Probe: most Christmas cards don’t have religious themes

Critics have hit out at revelations that less than one per cent of Christmas cards sold in top supermarkets have religious themes.

In a newspaper investigation of over 5,000 Christmas cards at leading supermarkets in England and Wales, only 45 had a religious theme.

The Daily Mail’s investigation labelled Morrisons the worst offender. Out of 973 cards surveyed at the chain, only six had a religious theme.


The Mail visited outlets of Asda, Tesco, Sainsbury’s and Morrisons in cities including London, Cardiff and Newcastle and looked at Christmas cards in multipacks and singles.

But it found that in total only 0.8 per cent of the cards featured religious themes.

Examples of religious themes highlighted by the paper include images of three kings and an angel.

Don Horrocks, Head of Public Affairs at the Evangelical Alliance, said supermarkets were “airbrushing Christ out of Christmas”.


Mr Horrocks said: “There has been a rise in cards that say ‘Season’s greetings’ or ‘Happy holidays’ which is evidence of the speeding up of the trend of stripping the religion out of Christian festivals.”

And Anas Altikriti, of the Muslim Association of Britain, said he was “worried” at the increasing secularisation of Britain.

He added: “People who are looking for proper choice of Christmas cards should raise it with the store manager.”

True meaning

The Mail also described how, in October, the boss of Tesco, Sir Terry Leahy, promised one customer that his supermarket had increased the number of its Christmas cards with a religious theme this year.

But the unnamed customer said she found, “the selection of cards with anything relating to the true meaning of Christmas was tiny, so he has not kept his word”.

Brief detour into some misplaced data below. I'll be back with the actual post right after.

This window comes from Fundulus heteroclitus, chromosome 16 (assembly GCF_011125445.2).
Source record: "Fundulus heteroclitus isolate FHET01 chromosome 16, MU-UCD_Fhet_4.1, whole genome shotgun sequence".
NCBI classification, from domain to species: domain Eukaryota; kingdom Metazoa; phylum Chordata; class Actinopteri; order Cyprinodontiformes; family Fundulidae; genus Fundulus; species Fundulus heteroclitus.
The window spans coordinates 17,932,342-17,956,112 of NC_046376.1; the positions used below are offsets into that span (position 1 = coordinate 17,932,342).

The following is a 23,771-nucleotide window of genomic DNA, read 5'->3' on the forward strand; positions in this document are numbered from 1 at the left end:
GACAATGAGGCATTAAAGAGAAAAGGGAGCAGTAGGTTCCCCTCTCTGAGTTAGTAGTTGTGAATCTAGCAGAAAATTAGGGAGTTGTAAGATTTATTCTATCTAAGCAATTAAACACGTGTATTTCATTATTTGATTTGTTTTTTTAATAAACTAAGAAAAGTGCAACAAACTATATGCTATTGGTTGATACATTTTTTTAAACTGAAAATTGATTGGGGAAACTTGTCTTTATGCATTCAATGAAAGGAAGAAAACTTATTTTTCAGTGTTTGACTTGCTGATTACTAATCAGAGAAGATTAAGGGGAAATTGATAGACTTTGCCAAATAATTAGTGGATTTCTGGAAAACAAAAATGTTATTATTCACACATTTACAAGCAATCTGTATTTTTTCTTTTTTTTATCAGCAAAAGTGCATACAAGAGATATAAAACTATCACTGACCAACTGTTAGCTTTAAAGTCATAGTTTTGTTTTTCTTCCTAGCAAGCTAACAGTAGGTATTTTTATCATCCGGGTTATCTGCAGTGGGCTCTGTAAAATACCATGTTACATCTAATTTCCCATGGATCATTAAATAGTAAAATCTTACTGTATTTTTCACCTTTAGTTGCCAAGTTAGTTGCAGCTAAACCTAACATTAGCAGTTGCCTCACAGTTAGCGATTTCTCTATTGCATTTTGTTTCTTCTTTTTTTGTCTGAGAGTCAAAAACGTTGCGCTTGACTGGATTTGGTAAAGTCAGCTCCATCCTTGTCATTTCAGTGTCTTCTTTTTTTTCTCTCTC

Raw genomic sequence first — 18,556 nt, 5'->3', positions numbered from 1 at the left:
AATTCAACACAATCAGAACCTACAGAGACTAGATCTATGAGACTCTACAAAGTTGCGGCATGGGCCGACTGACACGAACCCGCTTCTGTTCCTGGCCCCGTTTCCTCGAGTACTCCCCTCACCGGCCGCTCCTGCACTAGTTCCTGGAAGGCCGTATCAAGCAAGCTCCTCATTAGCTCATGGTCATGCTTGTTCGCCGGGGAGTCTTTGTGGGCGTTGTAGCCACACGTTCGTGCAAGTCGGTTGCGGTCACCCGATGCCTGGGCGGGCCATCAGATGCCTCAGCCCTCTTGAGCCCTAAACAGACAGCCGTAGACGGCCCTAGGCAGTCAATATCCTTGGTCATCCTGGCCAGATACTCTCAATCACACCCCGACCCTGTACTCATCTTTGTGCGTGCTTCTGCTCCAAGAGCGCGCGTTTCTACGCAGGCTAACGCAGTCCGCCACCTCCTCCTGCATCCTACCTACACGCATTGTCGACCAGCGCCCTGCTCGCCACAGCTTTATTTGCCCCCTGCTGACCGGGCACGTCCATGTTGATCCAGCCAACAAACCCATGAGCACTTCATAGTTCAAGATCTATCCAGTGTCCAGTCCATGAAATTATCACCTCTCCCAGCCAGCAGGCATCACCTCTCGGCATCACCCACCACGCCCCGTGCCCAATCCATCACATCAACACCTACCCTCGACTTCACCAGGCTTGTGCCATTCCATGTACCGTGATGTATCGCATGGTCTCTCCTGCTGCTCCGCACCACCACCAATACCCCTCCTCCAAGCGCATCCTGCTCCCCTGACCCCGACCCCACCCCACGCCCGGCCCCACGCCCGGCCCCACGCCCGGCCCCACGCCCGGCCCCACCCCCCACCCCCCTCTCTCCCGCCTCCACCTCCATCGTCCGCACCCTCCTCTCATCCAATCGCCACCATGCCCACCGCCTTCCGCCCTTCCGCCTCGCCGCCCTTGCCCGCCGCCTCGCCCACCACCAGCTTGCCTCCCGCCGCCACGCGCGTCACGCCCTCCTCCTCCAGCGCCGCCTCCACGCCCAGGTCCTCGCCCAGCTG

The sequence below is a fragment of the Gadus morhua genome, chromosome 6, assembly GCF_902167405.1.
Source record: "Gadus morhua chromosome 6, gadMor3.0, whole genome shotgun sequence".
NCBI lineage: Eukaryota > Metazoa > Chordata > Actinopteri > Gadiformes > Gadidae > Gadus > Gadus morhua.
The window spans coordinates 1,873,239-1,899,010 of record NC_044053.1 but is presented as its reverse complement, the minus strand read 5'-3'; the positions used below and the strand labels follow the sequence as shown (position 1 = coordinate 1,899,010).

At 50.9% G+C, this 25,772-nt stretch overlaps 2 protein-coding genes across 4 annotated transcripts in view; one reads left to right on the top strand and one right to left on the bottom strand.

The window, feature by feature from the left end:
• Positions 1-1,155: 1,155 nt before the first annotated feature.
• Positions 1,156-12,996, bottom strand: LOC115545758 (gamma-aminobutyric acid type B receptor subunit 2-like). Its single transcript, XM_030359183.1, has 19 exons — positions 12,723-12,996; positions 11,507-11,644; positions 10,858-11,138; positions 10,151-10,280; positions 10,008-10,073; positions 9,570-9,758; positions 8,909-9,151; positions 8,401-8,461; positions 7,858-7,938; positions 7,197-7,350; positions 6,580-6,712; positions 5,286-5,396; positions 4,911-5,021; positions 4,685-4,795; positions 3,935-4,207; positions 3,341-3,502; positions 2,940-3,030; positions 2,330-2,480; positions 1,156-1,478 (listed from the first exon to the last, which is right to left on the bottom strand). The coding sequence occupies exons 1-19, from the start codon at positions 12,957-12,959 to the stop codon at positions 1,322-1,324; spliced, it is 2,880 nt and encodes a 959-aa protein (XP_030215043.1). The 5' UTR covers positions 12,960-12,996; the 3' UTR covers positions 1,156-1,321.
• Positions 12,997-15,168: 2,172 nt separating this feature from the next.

Responding to the Mail’s investigation, Tesco said it had doubled the range of religiously themed cards and that the numbers varied from store to store.


An Asda spokesman told the paper: “We sell five different Christmas cards that have religious sentiment and traditional designs.”

Morrisons commented: “We stock types of cards that appeal to our customers.”

And a spokesman for Sainsbury’s said: “The ranges that appear in our stores reflect what our customers want to buy.”


Last month Communities Secretary Eric Pickles said local authorities should celebrate Christmas in the traditional Christian way and stop worrying about the PC brigade.

Mr Pickles called for councils to take pride in British Christian heritage by celebrating the nativity and all the traditions surrounding it.

He said: “We should actively celebrate the Christian basis of Christmas, and not allow politically correct Grinches to marginalise Christianity and the importance of the birth of Christ”.

Mr Pickles commented: “The war on Christmas is over, and the likes of Winterval, Winter Lights and Luminous deserve to be in the dustbin of history.”


In October the Church of England warned that supermarkets were reluctant to stock an Easter egg which mentions Jesus Christ and his crucifixion.

The Real Easter Egg, which has been launched by the Church of England, carries a panel which explains that Jesus was crucified on Good Friday and resurrected on Easter Sunday, and its packaging also depicts a hill with three crosses on it.

But during negotiations with stockists the Church found that some large chains were resistant to stocking such overtly religious products for children.

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